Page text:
A Robot Can’t Write this Article – Yet

By: Roland Flamini

In the numerous hi-tech trade shows in the U.S. and elsewhere, the space that (after video games) draws most media and public attention is robotics. The robots on show are almost always painted a neutral white, and the emphasis is on cuteness as they chat with children and whizz around displaying inane skills like serving cocktails while blinking cheerfully at the public.

There is, however, a more serious side to robots as their use grows exponentially, leaving science fiction behind and raising serious, nagging questions that remain largely unanswered.

Over the past two years, Halcyon, a Georgetown non-profit group that examines 21st century problems and how to deal with them, brought together an army of experts for a detailed study of robotics, and then issued a final report that sheds some light on their future development.

Since the computer Hal rebelled in Stanley Kubrick’s movie “2001: A Space Odyssey” (“I’m sorry, Dave, I’m afraid I can’t do that”), robots have made great strides. They are used extensively in a wide range of fields including manufacturing, aviation, healthcare and agriculture. What is a drone, if not a robot? Or a self-driving car, for that matter? As for agriculture, a Swedish firm has created a cow-milking robot that makes the milkmaid of literature and legend redundant. The robot allows the cows to come and be milked on their own, when they want to.

The list of robots already in use is endless. Bomb disposal robots used by the military and the police save lives; in the U.K., a prototype robot called Pepper is teaching math classes; a fully automated chef invented by a British robotics company can memorize recipes and create gourmet meals; and in many U.S. hospitals, robots perform surgical procedures.

The Halcyon report predicts a quantum leap forward in the use of robotics in virtually all areas of human endeavor, and includes proposals for advancing technology to achieve this, and ways of confronting some of the problems created by what is without question the most profoundly disruptive technological shift since the 19th century industrial revolution.

Depending on one’s view of the spread of robotic automation, the Halcyon report (compiled in association with the American Association of Advanced Science) is either timely, overdue or too late. Already, according to the Robotics Industries Association trade organization, more than 265,000 robots are now in operation in the U.S., making it third in worldwide terms in robot use behind China and Japan. As the numbers increase the Halcyon report emphasizes the need for new legislation, more regulation, training for workers who could lose their jobs to robots, and a campaign to emphasize the positive aspects of shifting to robotic technology.

“Robots,” the report says, “are not inherently good or bad. However, they can have effects that are negative for particular people and groups of people.” Topping the list of particular people are workers who have lost their jobs to robots, and others who will doubtless suffer the same fate in the future. Robots are considered ideal to perform work categorized as the three ds, “dull, dirty and dangerous.” The problem is that there are already millions of unskilled laborers earning a living in those dull, dirty and dangerous jobs.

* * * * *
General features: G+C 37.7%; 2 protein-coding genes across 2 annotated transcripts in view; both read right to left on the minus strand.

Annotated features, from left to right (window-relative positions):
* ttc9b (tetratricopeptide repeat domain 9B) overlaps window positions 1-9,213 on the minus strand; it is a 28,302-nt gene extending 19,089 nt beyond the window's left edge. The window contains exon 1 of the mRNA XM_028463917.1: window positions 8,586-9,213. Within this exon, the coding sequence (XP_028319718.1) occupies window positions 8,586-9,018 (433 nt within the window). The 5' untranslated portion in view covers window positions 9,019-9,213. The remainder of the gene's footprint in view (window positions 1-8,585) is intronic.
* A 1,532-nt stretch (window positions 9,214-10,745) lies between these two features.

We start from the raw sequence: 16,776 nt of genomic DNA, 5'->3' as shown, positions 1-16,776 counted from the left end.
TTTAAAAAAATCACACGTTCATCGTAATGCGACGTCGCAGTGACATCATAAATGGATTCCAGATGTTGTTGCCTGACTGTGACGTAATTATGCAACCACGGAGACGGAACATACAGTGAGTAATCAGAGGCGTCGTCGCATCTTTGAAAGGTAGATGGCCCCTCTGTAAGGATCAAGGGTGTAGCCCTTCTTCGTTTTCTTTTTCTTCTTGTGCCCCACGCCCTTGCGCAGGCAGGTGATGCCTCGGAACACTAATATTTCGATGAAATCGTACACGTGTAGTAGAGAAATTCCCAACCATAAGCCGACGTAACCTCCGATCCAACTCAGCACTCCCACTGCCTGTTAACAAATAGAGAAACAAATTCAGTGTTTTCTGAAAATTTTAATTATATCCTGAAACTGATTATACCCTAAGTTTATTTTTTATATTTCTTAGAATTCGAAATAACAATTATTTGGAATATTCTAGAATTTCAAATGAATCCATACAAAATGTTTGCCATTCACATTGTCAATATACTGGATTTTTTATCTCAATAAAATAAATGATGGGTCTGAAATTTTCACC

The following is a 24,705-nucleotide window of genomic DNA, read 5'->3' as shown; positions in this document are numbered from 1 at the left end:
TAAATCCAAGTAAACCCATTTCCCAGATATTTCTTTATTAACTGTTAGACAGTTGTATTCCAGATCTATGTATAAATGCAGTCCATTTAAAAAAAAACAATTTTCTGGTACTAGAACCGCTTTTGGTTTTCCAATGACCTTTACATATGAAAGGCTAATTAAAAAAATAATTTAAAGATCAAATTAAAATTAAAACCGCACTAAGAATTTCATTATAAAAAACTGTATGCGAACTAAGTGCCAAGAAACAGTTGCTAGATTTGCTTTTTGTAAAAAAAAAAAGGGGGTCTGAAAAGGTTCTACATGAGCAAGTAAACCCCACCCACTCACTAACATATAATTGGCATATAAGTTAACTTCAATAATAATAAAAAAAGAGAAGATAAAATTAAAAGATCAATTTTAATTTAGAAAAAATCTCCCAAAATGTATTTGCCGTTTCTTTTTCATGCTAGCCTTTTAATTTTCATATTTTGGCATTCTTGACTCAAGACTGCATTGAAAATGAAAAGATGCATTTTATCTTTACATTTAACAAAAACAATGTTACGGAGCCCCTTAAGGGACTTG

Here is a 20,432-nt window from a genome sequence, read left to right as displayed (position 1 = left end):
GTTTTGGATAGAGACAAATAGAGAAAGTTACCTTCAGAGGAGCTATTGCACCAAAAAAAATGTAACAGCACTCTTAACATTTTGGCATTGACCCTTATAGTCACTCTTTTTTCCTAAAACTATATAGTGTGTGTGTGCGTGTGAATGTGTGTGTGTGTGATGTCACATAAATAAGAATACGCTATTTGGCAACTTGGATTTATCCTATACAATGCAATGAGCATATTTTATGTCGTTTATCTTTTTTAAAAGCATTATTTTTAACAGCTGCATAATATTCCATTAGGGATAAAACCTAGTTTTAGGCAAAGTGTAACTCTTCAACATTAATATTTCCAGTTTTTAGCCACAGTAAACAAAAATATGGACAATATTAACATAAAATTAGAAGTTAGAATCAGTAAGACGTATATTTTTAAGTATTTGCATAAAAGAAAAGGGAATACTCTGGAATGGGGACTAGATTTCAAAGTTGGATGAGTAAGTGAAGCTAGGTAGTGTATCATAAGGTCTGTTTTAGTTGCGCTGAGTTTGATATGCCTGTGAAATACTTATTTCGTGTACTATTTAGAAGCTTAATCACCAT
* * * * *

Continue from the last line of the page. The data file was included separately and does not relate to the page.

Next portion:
But progress being what it is, the prestigious Geneva-based World Economic Forum predicted recently that robotic automation will result in the net loss of more than five million jobs in 15 developed nations by 2020, and experts regard that as a conservative estimate. As any economist will tell you, an American company obeying President Donald Trump’s call to repatriate its manufacturing operations will be hit hard by higher labor costs and will have to replace workers with robots to maintain profit levels acceptable to its shareholders.

The pro-robot crowd points out that manufacturing the robots has introduced a new range of high skilled jobs – as have other high-tech developments. Ruchir Sharma, chief global strategist at Morgan Stanley, writing recently in the Wall Street Journal, argues that “if robots threatened human labor, human joblessness would be growing. But it’s not. In fact, since 2008, job growth has been strongest in countries like Germany and Japan, which deploy the most robots.”

Sharma also quotes new Pew Research showing that “most Americans do not think that animation threatens their own jobs.” However, at least one other expert has interpreted the findings of the same Pew survey as a false sense of security among Americans who don’t know enough about the spread of robotics.

The Halcyon report also refers to the need for mechanisms to ensure against the Hal factor. The “how robots should behave themselves” list includes: “Robots should abide by the law,” and again that they “should be as least expressive and manipulative as possible.” It also says care needs to be taken not to create robot replicas of human limbs, such as hands or legs, that are excessively stronger or could run faster than the human version. But that’s another movie.

This article ran in the November 2017 issue of Washington Life. 

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